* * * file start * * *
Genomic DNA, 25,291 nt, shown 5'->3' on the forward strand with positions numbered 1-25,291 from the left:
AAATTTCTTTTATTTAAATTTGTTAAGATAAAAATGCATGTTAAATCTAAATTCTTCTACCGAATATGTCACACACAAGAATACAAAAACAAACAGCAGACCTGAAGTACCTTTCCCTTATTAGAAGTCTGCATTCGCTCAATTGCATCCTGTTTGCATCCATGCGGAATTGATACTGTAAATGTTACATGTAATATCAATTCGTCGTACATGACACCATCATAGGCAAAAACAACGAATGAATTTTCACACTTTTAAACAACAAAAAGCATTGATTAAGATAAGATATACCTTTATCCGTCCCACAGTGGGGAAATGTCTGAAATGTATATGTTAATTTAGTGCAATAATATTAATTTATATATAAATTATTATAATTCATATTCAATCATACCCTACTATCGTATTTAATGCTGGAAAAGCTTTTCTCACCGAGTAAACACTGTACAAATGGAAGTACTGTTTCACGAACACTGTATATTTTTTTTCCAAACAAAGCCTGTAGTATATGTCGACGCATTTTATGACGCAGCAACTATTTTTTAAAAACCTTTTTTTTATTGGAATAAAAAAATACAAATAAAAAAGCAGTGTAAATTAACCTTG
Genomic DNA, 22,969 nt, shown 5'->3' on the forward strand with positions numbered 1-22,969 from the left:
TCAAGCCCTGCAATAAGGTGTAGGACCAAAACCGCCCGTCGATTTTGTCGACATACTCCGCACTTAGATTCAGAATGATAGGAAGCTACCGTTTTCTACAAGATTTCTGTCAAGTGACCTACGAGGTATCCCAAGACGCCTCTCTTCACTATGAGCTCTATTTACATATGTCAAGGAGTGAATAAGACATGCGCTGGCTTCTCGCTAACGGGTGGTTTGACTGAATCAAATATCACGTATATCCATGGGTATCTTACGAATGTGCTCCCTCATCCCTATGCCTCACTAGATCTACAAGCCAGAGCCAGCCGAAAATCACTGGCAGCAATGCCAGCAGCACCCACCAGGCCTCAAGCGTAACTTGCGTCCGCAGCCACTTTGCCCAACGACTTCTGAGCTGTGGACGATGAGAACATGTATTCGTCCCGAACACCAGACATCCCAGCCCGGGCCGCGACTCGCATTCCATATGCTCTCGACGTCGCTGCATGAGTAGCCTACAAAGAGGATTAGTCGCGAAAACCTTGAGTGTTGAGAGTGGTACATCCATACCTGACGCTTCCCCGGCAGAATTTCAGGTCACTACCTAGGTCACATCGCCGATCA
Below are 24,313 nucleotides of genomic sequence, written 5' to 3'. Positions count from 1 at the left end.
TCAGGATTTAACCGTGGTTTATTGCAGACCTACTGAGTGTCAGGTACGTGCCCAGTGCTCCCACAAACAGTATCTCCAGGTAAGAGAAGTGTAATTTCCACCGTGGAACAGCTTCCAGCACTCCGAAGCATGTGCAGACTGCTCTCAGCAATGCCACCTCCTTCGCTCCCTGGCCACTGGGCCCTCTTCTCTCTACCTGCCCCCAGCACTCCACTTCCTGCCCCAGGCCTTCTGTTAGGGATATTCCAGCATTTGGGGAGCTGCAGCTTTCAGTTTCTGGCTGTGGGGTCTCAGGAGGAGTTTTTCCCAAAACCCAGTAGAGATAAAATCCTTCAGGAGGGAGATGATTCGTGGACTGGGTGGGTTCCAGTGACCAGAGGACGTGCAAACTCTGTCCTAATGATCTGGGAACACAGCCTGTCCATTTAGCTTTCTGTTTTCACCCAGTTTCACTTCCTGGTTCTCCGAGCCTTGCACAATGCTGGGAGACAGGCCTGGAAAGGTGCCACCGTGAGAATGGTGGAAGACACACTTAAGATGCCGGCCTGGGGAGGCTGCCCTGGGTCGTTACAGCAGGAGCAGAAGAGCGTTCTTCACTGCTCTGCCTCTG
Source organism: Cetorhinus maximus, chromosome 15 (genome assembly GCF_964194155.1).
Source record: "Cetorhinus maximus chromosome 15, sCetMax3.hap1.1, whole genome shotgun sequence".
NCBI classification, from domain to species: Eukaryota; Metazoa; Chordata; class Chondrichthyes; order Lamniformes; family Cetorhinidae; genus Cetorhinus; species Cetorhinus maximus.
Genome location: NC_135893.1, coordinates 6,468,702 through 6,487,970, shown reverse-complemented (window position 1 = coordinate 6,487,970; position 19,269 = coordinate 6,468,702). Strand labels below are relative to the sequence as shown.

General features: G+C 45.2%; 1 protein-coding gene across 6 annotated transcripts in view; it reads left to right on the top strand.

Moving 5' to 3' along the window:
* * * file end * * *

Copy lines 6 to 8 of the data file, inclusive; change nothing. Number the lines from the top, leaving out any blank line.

TCAGGATTTAACCGTGGTTTATTGCAGACCTACTGAGTGTCAGGTACGTGCCCAGTGCTCCCACAAACAGTATCTCCAGGTAAGAGAAGTGTAATTTCCACCGTGGAACAGCTTCCAGCACTCCGAAGCATGTGCAGACTGCTCTCAGCAATGCCACCTCCTTCGCTCCCTGGCCACTGGGCCCTCTTCTCTCTACCTGCCCCCAGCACTCCACTTCCTGCCCCAGGCCTTCTGTTAGGGATATTCCAGCATTTGGGGAGCTGCAGCTTTCAGTTTCTGGCTGTGGGGTCTCAGGAGGAGTTTTTCCCAAAACCCAGTAGAGATAAAATCCTTCAGGAGGGAGATGATTCGTGGACTGGGTGGGTTCCAGTGACCAGAGGACGTGCAAACTCTGTCCTAATGATCTGGGAACACAGCCTGTCCATTTAGCTTTCTGTTTTCACCCAGTTTCACTTCCTGGTTCTCCGAGCCTTGCACAATGCTGGGAGACAGGCCTGGAAAGGTGCCACCGTGAGAATGGTGGAAGACACACTTAAGATGCCGGCCTGGGGAGGCTGCCCTGGGTCGTTACAGCAGGAGCAGAAGAGCGTTCTTCACTGCTCTGCCTCTG
Source organism: Cetorhinus maximus, chromosome 15 (genome assembly GCF_964194155.1).
Source record: "Cetorhinus maximus chromosome 15, sCetMax3.hap1.1, whole genome shotgun sequence".